After 7 days the ratio of SgA to SgB was not significantly different in the untreated control or tilPE treated cultures (Figure 3A). Around 70% of the observed spermatogonia were categorized as type B and 30% were categorized as type A. These finding seems to contradict the results presented in 3.1 at first glance. However, equal proportions of SgA and SgB in treatment and control can be explained by the fact that for analysis only structurally intact areas of the testes were selected. As stated in the methods section, we applied the cell state classification by Schulz et al. (4). According to this classification, a cell with a nuclear diameter >8 μm (a criterion for SgA) should always be a single cell. However, in this study we also encountered spermatogonia with such a nuclear diameter occurring in pairs, which we labeled as SgA. The existence of SgA pairs is in concordance with other descriptions of tilapia germline cells which report clusters of SgA consisting of up to 8 cells (32). These authors classify SgA in further subgroups. The earliest SgA are called undifferentiated SgA because of their self-renewing potential. Differentiated SgA on the other hand are believed to have taken the path of further spermatogenesis (2, 32). These authors apply ultrastructural criteria like the amount of heterochromatin, the shape of the nuclear envelope or the density of mitochondria to distinguish between differentiated and undifferentiated SgA. In our study however, SgA were not subdivided into these two groups.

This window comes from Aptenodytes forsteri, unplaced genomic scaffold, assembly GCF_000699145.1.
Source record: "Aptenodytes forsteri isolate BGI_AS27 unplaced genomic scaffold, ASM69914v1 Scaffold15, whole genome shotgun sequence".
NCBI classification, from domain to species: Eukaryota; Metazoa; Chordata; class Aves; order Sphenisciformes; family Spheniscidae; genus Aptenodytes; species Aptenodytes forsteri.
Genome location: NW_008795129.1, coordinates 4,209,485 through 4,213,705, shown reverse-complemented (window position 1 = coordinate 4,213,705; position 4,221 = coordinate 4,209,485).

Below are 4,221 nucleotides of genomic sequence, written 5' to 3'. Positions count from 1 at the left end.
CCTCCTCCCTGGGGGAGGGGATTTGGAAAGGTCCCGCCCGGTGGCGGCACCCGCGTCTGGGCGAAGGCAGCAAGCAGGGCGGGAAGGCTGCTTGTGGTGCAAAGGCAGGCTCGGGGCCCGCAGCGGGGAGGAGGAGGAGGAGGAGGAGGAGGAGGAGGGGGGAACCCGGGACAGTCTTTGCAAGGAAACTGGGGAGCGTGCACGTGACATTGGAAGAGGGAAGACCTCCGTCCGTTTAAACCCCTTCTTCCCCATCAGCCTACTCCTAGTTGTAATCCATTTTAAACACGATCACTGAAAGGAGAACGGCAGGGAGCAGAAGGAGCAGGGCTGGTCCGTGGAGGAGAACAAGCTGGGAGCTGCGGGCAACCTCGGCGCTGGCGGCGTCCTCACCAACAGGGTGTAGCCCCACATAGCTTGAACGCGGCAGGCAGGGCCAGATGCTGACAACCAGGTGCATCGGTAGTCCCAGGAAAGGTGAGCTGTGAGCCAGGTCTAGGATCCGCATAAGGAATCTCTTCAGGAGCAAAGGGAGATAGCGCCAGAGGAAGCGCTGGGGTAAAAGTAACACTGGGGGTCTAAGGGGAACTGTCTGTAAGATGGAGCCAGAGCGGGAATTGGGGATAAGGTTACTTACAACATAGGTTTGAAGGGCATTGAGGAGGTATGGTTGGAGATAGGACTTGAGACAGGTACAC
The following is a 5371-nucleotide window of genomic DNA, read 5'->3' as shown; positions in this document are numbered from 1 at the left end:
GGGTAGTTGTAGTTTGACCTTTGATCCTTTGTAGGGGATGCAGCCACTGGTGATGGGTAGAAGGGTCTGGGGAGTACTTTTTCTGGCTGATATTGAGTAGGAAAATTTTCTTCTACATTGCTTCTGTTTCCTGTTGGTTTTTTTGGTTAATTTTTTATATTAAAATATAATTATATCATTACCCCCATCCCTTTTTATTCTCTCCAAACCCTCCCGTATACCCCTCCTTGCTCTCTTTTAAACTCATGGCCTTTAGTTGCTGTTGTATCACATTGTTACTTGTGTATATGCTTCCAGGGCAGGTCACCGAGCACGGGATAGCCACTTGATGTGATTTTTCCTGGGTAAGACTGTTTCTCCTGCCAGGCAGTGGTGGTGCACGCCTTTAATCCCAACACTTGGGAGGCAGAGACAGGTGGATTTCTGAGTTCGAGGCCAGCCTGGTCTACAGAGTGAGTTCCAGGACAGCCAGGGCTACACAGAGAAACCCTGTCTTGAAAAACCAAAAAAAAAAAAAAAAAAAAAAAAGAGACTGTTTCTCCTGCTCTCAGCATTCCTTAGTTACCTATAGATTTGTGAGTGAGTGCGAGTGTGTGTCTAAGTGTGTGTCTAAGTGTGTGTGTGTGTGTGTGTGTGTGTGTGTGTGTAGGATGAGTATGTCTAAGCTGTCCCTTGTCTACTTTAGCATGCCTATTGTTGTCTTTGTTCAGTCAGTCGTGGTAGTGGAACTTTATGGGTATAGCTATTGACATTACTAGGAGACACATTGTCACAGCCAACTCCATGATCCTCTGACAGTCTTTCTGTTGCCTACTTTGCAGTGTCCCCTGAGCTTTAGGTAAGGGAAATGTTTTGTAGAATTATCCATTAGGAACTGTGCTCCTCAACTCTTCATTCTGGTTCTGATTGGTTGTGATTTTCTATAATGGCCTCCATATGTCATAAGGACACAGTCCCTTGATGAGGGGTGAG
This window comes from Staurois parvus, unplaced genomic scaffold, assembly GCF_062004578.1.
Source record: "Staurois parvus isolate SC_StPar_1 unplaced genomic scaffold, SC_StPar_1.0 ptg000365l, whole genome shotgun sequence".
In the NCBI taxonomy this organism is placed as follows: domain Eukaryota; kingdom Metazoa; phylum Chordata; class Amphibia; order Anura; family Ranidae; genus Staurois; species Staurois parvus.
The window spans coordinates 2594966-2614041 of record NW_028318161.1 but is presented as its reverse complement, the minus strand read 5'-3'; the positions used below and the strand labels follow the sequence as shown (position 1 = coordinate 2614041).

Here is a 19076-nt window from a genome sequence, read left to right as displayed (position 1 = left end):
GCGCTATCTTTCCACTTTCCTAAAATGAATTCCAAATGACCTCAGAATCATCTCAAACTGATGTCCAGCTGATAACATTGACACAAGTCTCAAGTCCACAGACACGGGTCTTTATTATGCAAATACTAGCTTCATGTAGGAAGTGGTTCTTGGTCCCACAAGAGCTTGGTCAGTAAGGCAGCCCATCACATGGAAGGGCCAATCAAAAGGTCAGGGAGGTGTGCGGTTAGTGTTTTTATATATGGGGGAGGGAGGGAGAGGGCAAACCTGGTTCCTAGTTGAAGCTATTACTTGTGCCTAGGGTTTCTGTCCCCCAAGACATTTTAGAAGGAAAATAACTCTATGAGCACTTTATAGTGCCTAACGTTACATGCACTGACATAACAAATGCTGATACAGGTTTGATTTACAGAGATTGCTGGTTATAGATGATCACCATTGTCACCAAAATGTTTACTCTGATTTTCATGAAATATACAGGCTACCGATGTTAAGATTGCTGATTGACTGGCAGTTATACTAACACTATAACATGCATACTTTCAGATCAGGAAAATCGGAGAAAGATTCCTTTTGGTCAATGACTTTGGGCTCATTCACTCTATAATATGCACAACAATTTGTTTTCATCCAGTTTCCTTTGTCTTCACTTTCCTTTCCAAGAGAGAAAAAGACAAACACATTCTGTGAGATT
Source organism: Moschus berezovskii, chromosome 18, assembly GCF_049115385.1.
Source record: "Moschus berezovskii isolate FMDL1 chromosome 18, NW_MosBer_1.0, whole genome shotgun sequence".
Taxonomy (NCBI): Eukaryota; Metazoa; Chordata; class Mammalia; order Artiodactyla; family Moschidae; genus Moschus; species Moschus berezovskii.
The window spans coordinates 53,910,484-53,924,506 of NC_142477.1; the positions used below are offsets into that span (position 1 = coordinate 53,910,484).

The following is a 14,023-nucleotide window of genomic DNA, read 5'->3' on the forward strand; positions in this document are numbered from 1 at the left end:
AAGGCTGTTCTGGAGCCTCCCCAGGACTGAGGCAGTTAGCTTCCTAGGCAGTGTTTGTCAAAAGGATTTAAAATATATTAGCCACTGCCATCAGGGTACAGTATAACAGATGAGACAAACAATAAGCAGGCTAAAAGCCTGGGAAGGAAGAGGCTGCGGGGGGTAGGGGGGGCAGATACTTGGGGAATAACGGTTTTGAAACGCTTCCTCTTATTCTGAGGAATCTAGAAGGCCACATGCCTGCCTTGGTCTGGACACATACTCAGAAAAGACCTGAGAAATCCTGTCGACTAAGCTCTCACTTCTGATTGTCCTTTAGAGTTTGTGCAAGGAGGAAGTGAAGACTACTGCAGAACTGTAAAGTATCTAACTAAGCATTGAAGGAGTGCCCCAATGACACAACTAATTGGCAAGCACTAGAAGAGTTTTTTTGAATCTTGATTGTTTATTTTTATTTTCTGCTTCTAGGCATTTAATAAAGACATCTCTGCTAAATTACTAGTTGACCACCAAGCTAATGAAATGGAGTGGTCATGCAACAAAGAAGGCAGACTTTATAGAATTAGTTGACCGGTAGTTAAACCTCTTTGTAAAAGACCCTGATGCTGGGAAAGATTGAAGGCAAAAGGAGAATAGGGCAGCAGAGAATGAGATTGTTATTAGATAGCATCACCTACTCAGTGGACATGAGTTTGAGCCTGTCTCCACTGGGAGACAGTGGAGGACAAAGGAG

After comparing cell type ratios of all spermatogonia (SgA and SgB), we analyzed the numbers of such cells that were positive for EdU incorporation. The thymidine analog EdU was added for the last 24 h of the 7 days of cultivation. The labeling index (proportion of cells with and without proliferation signal) was higher for SgA than for SgB, with and without tilPE addition (Figures 3B–D). Twenty-two percent of counted SgA were positive for EdU incorporation in the control cultures without tilPE supplementation. A similar labeling index (around 25%) has been reported for undifferentiated SgA of zebrafish after 48 h of testis culture under basal conditions and BrdU addition for the last 6 h of culture (48). For tilPE supplemented cultures the labeling index for SgA in our study rose significantly to 34% (Figure 3B). This activation of SgA proliferation by gonadotropin and growth hormone (GH) containing tilPE is in accordance with the literature (63). A direct comparison with ex vivo cultures from other fish species is inherently difficult and limited, but studies on zebrafish testis cultures showed results of similar incorporation rates as in our experiments. When the endogenous androgen synthesis in zebrafish testis cultures was blocked with 25 μg/ml of the steroidogenesis inhibitor trilostane, 20% of zebrafish SgA were BrdU positive after 48 h of culture and addition of BrdU for the last 6 h of culture. This proportion rose to over 50% BrdU positive undifferentiated SgA when 100 ng/ml FSH were added. In both studies differentiated SgA behaved similarly (23, 48). In our study we have not made this distinction and recorded both groups together as SgA in our evaluation. Using a 24 h EdU incubation for the last day of culture in the present study, we intended to detect most of the proliferating cells, if one assumes that oogonia behave similarly to spermatogonia in their proliferation dynamics. Nakamura et al. (33) managed to label 60% of the fast cycling medaka oogonia after a 24 h BrdU pulse in vivo, another study stated the existence of slow cycling or quiescent oogonia which could not be labeled with BrdU (64). Both fast and slow cycling oogonia were speculated to have stem cell properties, and this situation could be similar to the observed slow and rapid spermatogonial renewal in fish testis (2, 65).